Three years after the publication of Tithes, Selden became embroiled in another controversy when he helped Parliament draft the House of Commons Protestation, a complaint to the Crown about the rights and privileges of the House of Commons. Selden professed the belief that Parliament did not owe its powers to the Crown and that the independence of Parliament was rooted in the lawful and traditional heritage of the English people. This belief, argued Selden, was supported by early records that showed that parliamentary government was an ancient Anglo-Saxon custom. King James I imprisoned Selden in the Tower of London for five weeks for what he deemed treasonous statements.

In 1623 Selden was elected to the House of Commons. He promptly earned a reputation for candor and conviction in his support of religious and civil freedoms. He also became known for his opposition to the taxation of cargo by its weight. Selden was so persuasive that the House of Commons passed a resolution prohibiting the tax. The resolution did not win the approval of King Charles I, and Selden was sent to the Tower of London for another brief stay.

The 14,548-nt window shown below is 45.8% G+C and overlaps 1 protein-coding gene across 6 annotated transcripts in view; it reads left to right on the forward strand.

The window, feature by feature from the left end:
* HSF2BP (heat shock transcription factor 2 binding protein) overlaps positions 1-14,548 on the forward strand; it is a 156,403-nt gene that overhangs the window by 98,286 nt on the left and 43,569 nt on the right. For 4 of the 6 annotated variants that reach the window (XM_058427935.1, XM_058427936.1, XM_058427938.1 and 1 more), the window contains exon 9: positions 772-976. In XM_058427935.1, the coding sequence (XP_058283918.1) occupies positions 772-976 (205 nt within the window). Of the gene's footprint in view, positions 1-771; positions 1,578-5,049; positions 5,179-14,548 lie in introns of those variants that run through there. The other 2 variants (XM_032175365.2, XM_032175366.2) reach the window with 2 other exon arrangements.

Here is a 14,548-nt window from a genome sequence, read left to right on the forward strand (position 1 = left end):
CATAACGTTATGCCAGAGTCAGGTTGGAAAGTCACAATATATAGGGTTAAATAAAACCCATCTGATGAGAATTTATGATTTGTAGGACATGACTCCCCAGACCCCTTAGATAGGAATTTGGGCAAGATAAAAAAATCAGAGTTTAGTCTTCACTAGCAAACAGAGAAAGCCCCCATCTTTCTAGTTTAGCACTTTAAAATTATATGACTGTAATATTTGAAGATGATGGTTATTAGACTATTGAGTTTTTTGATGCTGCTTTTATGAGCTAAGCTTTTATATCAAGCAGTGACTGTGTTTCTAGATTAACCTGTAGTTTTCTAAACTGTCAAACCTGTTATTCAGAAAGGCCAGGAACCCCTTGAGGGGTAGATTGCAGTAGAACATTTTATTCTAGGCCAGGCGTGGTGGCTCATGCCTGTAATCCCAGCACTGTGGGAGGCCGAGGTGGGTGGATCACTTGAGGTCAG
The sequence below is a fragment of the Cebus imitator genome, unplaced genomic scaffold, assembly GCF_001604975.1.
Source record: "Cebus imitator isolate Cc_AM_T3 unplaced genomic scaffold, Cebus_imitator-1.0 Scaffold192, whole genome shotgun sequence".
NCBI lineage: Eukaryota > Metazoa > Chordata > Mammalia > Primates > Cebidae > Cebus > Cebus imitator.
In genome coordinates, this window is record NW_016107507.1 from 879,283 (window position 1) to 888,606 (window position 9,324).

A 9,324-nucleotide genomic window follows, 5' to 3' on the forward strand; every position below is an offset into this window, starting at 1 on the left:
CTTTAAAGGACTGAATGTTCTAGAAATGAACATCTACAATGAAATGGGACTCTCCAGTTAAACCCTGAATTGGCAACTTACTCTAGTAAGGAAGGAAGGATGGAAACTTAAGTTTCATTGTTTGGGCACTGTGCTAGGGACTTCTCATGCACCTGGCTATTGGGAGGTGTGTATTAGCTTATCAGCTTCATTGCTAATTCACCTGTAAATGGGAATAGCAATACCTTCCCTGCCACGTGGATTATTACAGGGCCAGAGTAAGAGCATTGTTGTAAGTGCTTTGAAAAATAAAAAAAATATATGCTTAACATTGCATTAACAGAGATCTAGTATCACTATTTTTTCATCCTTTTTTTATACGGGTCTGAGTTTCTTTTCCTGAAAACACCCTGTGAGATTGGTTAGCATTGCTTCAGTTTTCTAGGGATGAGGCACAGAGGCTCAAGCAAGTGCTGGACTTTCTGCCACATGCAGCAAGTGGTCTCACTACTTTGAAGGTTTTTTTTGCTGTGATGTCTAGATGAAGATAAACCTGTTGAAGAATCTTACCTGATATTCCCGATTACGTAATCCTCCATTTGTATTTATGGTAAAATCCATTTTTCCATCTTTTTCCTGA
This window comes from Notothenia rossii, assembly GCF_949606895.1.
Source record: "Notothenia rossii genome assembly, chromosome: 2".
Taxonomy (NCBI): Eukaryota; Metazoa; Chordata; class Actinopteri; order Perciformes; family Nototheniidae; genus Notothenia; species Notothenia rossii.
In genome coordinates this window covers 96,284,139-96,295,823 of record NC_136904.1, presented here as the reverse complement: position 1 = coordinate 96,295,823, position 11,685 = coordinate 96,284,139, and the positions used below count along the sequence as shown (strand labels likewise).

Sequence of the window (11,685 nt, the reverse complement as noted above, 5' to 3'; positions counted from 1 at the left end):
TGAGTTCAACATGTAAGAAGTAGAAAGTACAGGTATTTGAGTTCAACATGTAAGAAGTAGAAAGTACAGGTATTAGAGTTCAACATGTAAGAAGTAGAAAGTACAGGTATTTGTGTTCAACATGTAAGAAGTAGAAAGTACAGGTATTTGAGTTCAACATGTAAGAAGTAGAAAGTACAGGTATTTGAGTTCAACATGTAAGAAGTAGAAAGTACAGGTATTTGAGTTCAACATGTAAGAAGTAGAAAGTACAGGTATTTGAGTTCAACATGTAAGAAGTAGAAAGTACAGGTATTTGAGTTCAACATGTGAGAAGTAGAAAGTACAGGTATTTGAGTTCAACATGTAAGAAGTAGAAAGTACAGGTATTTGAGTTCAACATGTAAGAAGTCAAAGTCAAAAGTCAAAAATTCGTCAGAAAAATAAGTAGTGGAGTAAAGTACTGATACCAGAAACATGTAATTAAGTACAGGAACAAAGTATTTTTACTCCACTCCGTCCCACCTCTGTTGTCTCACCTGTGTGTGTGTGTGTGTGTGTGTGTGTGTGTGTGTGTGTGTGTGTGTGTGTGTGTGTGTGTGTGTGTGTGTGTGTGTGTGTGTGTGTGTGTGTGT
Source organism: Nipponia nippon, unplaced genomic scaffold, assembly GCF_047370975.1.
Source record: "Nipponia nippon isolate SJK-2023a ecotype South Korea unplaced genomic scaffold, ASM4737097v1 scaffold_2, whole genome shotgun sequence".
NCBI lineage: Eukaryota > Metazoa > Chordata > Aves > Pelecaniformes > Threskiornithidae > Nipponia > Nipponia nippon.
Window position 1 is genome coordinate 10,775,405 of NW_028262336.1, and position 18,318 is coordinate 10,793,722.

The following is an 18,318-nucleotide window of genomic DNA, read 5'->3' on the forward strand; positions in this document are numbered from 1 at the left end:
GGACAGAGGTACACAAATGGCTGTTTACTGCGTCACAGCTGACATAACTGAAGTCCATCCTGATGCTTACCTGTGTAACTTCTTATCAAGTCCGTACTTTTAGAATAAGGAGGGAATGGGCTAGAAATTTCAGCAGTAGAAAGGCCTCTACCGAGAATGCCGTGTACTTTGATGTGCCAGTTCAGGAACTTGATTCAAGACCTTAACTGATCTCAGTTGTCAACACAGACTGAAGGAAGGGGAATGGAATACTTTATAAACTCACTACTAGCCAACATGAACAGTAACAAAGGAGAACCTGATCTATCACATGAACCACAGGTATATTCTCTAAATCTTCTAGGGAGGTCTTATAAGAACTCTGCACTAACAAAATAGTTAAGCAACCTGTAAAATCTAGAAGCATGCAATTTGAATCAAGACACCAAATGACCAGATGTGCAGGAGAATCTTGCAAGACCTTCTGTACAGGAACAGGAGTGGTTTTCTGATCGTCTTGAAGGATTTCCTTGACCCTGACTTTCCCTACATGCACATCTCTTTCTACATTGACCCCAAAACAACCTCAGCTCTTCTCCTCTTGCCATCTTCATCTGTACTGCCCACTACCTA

Selden continued to publish works that used historical analysis to explain or correct England's order of affairs. Along with predecessor Sir Edward Coke (1552–1634) and protégé Sir Matthew Hale (1609–76), Selden helped provide an intellectual basis for the early seventeenth-century parliamentary revolution against the power of the Crown. In 1640 Selden became a member of the Long Parliament, a special parliament created in that year by Charles I, who had governed without a parliament for 11 years. Ironically, Selden spent his later years keeping the rolls and records for the Tower of London.

Selden's most famous work was published after his death. This was Table Talk, a survey of Selden's witty conversations with famous friends such as poet Ben Jonson. Published in 1689, Table Talk presented a more relaxed, colorful image of Selden that was not apparent in his scholarly works. Selden's emphasis on the importance of history lives on through the Selden Society, a group that promotes the study of English legal history.

Selden died in London on November 30, 1654.

Further readings

Berkowitz, David Sandler. 1988. John Selden's Formative Years: Politics and Society in Early Seventeenth-Century England. Cranbury, N.J.: Associated Univ. Presses.